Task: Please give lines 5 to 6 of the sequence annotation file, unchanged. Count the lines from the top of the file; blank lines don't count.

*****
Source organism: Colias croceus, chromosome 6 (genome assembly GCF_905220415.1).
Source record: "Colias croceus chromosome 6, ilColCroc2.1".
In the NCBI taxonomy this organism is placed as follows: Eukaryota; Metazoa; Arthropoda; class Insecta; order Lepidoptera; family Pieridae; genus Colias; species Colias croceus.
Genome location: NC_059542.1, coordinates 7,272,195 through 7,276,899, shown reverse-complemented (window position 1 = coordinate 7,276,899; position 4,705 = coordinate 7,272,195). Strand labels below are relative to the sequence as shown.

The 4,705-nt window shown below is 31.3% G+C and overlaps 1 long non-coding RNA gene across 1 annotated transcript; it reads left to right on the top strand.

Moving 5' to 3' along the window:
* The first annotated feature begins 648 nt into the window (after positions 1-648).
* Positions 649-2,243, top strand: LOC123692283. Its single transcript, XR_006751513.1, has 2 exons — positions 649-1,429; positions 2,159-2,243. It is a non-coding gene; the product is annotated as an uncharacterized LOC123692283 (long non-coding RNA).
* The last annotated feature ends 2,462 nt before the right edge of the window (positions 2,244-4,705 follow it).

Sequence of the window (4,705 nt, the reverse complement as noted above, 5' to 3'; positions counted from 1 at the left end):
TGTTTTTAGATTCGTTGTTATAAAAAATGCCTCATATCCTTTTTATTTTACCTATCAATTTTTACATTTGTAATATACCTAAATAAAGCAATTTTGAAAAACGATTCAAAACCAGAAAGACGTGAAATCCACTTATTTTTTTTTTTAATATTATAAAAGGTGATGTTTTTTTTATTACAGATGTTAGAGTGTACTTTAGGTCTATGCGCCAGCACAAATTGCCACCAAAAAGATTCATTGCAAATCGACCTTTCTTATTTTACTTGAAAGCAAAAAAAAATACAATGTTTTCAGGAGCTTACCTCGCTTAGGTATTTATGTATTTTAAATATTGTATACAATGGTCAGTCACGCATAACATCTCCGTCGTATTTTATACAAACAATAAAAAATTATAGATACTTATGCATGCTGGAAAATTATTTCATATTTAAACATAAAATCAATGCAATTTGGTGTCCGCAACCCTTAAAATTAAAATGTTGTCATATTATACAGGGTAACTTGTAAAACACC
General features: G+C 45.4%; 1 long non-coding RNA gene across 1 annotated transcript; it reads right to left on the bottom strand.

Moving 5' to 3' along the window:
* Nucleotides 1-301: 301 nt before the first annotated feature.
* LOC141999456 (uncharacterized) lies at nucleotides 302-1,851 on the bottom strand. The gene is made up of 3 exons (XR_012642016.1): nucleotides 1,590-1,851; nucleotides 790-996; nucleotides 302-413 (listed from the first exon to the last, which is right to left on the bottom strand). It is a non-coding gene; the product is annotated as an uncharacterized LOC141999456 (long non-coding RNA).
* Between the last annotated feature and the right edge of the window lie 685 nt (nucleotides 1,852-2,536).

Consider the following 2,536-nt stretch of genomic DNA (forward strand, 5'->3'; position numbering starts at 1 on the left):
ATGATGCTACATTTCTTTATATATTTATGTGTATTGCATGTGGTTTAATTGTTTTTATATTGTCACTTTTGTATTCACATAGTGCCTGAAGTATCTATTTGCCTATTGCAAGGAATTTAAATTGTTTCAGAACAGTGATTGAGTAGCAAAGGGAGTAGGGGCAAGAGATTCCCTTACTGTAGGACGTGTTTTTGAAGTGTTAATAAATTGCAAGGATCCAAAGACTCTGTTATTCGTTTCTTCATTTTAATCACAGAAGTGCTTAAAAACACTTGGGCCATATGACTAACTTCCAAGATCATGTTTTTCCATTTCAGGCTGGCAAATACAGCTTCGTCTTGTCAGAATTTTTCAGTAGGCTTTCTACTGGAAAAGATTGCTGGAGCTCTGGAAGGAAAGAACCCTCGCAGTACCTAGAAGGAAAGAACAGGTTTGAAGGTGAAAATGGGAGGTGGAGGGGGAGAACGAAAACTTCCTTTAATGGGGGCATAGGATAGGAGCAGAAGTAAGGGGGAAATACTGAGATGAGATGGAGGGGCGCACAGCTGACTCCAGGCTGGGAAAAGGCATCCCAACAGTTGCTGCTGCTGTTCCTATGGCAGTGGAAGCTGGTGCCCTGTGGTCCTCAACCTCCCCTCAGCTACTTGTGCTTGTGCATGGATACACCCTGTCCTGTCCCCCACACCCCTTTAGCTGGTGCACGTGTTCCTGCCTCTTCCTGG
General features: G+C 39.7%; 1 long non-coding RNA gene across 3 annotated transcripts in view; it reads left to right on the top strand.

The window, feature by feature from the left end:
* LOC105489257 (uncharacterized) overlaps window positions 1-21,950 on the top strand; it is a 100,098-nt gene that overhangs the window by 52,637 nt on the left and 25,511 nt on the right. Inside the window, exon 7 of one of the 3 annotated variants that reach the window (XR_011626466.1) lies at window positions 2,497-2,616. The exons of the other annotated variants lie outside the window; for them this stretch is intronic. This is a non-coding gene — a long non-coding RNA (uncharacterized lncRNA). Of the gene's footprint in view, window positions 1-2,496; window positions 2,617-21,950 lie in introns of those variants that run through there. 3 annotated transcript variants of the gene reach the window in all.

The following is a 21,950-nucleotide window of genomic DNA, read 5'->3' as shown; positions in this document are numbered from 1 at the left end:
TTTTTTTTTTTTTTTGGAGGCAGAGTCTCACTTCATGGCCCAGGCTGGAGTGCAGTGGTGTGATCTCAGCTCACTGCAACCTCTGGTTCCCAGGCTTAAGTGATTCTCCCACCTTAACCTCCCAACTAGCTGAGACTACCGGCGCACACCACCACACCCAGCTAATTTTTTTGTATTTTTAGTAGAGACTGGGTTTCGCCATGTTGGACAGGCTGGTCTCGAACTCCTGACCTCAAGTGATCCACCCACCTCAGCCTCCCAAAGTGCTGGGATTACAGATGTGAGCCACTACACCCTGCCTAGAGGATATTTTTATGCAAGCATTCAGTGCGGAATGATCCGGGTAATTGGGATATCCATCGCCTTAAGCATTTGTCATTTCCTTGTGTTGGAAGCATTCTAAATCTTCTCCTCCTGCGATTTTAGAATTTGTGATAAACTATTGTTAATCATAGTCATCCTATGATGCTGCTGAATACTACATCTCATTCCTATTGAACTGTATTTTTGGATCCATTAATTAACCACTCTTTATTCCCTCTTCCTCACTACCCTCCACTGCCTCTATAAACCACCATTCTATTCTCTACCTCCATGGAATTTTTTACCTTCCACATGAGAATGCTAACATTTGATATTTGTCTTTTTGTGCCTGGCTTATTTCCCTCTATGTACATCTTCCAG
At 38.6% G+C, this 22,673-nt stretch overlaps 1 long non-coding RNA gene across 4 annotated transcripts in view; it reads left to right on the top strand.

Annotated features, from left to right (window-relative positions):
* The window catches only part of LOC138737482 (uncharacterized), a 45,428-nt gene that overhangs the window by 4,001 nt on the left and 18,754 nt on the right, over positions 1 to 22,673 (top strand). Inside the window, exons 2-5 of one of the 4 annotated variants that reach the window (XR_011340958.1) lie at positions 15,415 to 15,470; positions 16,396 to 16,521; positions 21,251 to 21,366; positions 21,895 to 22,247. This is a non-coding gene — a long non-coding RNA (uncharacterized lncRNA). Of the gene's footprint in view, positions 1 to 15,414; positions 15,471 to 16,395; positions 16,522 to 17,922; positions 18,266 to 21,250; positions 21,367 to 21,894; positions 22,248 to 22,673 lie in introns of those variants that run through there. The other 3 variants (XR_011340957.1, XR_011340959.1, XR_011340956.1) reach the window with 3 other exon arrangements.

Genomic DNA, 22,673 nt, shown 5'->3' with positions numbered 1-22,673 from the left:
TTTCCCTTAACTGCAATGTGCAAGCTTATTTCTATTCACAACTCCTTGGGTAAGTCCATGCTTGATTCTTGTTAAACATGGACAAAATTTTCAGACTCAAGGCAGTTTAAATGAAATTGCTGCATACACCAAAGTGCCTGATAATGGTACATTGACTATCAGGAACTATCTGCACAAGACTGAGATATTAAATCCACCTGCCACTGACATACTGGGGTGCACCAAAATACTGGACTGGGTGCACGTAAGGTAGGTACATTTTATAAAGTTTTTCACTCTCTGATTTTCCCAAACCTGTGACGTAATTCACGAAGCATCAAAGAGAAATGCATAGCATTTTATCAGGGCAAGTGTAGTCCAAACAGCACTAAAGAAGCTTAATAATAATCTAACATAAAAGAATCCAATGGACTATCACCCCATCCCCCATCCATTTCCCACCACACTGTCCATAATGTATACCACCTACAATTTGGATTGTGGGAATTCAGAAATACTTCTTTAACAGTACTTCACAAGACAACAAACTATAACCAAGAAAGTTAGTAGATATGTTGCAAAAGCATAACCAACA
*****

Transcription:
The 4,705-nt window shown below is 31.3% G+C and overlaps 1 long non-coding RNA gene across 1 annotated transcript; it reads left to right on the top strand.

Moving 5' to 3' along the window: